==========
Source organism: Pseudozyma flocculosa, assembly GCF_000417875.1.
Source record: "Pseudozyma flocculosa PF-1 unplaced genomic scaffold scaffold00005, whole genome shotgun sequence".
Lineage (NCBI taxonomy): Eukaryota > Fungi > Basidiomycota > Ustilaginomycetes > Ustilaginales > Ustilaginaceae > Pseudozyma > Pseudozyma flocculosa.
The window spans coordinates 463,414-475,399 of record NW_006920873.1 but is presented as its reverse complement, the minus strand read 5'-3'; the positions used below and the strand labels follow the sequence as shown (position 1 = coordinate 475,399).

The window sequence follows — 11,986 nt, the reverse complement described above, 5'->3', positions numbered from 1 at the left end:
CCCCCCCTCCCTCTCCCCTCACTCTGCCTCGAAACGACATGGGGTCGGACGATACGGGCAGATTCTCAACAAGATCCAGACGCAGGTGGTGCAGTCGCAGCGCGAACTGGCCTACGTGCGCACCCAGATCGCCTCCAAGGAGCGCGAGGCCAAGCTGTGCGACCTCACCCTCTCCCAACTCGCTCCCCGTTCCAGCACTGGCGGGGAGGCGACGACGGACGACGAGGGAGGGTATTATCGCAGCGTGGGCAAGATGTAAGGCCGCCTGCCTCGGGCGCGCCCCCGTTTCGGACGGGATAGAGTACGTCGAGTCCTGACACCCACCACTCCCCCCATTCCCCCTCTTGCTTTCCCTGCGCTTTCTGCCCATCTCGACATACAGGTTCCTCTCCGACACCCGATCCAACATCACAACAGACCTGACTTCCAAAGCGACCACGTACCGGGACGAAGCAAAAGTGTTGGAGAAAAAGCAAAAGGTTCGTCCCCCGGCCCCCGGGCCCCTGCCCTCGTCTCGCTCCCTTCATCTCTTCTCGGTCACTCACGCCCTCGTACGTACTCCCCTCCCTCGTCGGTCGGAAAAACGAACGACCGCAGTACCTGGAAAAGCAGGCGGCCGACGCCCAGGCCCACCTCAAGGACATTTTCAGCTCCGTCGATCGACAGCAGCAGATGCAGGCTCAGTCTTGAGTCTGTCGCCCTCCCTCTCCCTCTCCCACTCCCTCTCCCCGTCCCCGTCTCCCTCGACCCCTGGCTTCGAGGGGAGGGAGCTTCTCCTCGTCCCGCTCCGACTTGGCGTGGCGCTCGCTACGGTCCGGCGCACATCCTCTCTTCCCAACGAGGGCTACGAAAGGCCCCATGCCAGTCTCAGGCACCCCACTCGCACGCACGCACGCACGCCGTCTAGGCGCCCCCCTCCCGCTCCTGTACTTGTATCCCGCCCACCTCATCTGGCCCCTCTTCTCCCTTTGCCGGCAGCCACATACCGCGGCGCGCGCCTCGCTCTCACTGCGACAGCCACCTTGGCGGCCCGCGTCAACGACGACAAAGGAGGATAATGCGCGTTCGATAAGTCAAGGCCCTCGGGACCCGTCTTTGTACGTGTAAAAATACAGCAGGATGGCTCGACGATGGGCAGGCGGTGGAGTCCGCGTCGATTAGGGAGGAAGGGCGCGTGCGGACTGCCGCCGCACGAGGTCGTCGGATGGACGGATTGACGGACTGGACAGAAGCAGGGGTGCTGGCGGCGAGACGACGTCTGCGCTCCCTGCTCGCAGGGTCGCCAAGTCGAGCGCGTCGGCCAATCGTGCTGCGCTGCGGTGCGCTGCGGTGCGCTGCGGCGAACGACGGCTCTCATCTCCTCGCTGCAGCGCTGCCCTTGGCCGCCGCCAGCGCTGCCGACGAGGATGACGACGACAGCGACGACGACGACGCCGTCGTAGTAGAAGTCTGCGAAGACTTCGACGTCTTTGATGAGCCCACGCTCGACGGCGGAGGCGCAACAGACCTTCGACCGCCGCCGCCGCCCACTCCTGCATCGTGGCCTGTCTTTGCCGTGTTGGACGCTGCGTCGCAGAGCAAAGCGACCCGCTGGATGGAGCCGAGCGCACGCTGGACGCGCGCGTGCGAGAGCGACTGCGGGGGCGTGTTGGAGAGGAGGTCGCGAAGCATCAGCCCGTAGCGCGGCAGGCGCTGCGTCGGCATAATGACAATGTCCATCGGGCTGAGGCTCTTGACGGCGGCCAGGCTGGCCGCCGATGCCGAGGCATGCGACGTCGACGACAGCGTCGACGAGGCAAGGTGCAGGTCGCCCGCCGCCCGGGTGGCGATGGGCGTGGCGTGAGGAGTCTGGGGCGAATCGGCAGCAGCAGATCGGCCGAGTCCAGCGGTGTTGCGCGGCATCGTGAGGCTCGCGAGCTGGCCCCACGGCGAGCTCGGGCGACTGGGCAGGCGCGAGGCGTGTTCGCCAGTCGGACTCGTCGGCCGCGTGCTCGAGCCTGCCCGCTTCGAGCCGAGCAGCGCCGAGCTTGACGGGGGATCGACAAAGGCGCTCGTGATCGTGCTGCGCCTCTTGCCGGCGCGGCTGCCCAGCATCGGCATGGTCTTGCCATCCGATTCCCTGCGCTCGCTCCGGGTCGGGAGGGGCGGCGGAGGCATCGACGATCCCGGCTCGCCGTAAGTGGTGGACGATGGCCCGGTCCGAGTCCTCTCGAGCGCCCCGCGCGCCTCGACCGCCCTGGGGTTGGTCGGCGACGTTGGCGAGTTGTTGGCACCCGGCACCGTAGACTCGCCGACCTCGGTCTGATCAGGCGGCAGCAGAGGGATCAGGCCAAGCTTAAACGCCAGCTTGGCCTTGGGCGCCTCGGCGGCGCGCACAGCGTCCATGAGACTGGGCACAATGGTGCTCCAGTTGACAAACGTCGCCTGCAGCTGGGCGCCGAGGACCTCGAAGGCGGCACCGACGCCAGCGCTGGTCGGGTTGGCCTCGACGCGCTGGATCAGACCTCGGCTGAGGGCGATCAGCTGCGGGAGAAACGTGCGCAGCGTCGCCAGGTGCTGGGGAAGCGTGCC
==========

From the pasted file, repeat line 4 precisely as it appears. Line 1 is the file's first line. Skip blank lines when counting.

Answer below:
The window spans coordinates 463,414-475,399 of record NW_006920873.1 but is presented as its reverse complement, the minus strand read 5'-3'; the positions used below and the strand labels follow the sequence as shown (position 1 = coordinate 475,399).